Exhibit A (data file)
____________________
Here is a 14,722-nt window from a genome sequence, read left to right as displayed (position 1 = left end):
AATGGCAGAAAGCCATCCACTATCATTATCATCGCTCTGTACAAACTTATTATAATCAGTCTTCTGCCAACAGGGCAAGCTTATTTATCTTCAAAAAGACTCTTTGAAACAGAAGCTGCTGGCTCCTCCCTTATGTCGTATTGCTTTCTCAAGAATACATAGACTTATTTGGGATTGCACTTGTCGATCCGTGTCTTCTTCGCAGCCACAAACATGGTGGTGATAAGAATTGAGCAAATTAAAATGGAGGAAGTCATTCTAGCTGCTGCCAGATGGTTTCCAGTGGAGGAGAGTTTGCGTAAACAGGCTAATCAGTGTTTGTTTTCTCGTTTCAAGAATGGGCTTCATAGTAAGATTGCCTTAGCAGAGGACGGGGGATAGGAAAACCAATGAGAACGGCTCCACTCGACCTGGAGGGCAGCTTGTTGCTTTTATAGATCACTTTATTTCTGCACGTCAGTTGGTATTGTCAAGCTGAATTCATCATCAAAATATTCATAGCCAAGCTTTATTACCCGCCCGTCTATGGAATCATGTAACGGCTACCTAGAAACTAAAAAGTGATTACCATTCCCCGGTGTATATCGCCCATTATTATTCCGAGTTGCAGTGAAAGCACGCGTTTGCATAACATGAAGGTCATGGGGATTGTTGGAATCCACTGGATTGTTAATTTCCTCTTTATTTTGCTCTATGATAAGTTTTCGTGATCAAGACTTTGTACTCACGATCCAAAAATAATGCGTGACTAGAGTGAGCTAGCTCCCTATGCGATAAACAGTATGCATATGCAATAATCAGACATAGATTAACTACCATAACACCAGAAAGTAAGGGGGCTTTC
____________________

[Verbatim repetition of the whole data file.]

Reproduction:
Here is a 14,722-nt window from a genome sequence, read left to right as displayed (position 1 = left end):
AATGGCAGAAAGCCATCCACTATCATTATCATCGCTCTGTACAAACTTATTATAATCAGTCTTCTGCCAACAGGGCAAGCTTATTTATCTTCAAAAAGACTCTTTGAAACAGAAGCTGCTGGCTCCTCCCTTATGTCGTATTGCTTTCTCAAGAATACATAGACTTATTTGGGATTGCACTTGTCGATCCGTGTCTTCTTCGCAGCCACAAACATGGTGGTGATAAGAATTGAGCAAATTAAAATGGAGGAAGTCATTCTAGCTGCTGCCAGATGGTTTCCAGTGGAGGAGAGTTTGCGTAAACAGGCTAATCAGTGTTTGTTTTCTCGTTTCAAGAATGGGCTTCATAGTAAGATTGCCTTAGCAGAGGACGGGGGATAGGAAAACCAATGAGAACGGCTCCACTCGACCTGGAGGGCAGCTTGTTGCTTTTATAGATCACTTTATTTCTGCACGTCAGTTGGTATTGTCAAGCTGAATTCATCATCAAAATATTCATAGCCAAGCTTTATTACCCGCCCGTCTATGGAATCATGTAACGGCTACCTAGAAACTAAAAAGTGATTACCATTCCCCGGTGTATATCGCCCATTATTATTCCGAGTTGCAGTGAAAGCACGCGTTTGCATAACATGAAGGTCATGGGGATTGTTGGAATCCACTGGATTGTTAATTTCCTCTTTATTTTGCTCTATGATAAGTTTTCGTGATCAAGACTTTGTACTCACGATCCAAAAATAATGCGTGACTAGAGTGAGCTAGCTCCCTATGCGATAAACAGTATGCATATGCAATAATCAGACATAGATTAACTACCATAACACCAGAAAGTAAGGGGGCTTTC